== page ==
W3C home > Mailing lists > Public > www-rdf-interest@w3.org > February 2001

Re: does RDF require understanding all 82 URI schemes?

From: Ross Judson <ross@ManagedObjects.com>
Date: Mon, 12 Feb 2001 16:40:14 -0500
Message-ID: <01ee01c0953c$62786e50$651a37ce@mosol.com>
To: "Bill de hOra" <bill@dehora.fsnet.co.uk>, <www-rdf-interest@w3.org>, <xmlschema-dev@w3.org>
> How is this different from, or better than, every one having an SSN
(Social
> Security Number for non-US subscribers)? And given that most humans have
never
> made a phone call, isn't this getting ahead of ourselves somewhat?

This comment was tongue-in-cheek, more than anything else :).  Perhaps we
should body-bar-code at birth our own URIs?  An SSN isn't so good -- it's
too hard to administer on a world-wide basis.

>
> :The metamodel itself must be subject to and derived from the
> : web of trust.  As an entity I declare those other entities I wish to
trust.
> : An entity can make statements about other objects.  An entity can also
have
> : a locally defined metamodel, which can be built on top of the metamodels
> : published by other, trusted entities.
>
> More's the point, why do we need to architect trust in the network at all?
Peers
> can model, engage and disengage in trusting relationships among
themselves. I
> believe architecting trust is certainly one hubris the network can do
without.
>
> Trust isn't a requirement.

I believe it is.  Unless the protocols by which trusted relationships can be
created and destroyed are well-known, they can't be engaged in on a
widespread basis.  This is the equivalent of web browsers that don't support
http, where each browser has its own protocol.

Anything can be modeled by a set of peers; the question is whether the
protocol is of sufficiently general use that it belongs in a well-defined
standard.  Trust is the wheel of the internet; it should not be re-invented.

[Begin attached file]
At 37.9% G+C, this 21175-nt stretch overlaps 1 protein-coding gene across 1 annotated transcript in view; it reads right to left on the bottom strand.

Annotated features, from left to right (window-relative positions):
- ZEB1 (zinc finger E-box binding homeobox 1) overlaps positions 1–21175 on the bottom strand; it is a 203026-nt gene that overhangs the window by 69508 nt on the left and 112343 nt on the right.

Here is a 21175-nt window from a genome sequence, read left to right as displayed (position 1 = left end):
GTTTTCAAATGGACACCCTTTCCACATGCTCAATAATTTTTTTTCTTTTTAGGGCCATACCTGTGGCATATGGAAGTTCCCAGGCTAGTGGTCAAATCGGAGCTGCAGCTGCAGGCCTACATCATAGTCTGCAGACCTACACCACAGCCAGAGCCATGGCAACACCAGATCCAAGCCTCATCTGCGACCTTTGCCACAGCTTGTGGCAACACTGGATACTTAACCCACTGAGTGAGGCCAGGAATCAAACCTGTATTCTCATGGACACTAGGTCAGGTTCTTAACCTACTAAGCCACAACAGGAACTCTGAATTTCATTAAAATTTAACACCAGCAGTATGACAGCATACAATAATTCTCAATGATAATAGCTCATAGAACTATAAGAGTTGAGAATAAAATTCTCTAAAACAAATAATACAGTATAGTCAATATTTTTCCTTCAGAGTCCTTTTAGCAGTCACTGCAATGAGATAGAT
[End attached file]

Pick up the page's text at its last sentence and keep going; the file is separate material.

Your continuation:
Let's get it right (or at least good).

The key point here is the notion of a trusted metamodel.  Trust is a fuzzy
thing, and so is the universal metamodel.  Current RDF thinking is binary
with regards to a statement.  Statements also extend into time and trust
dimensions.

My metamodel should be different from yours.  I might start with the CERN
metamodel, blend in the W3C metamodel, and add the metamodel of the
Washington Post, but only where it did not conflict with W3C.  You could
choose otherwise.

>
> : We should worry less about the representation of knowledge, and more
about a
> : stable and robust set of rules for resolving conflict and compositing
> : multiple knowledge and meta-knowledge sources.
>
> That would be a body of law.

This is law that needs to be written (if someone hasn't done it already).  I
think there is a clever information-trust recombining algorithm waiting out
there to be discovered.  It is not obvious to me if there is a single best
way to do it.

>
> : I wonder what patterns of information would survive and prosper in this
> : memetic greenhouse.
>
> Untruths and mistruths.
>
> Bill de hOra

Sadly, this is likely to be true.  In a correctly functioning information
environment with peer-based trust and review, the signal-to-noise ratio is
proportional to the number of good-willed to evil-intended citizens of that
infosphere.

RJ
Received on Monday, 12 February 2001 16:40:51 GMT

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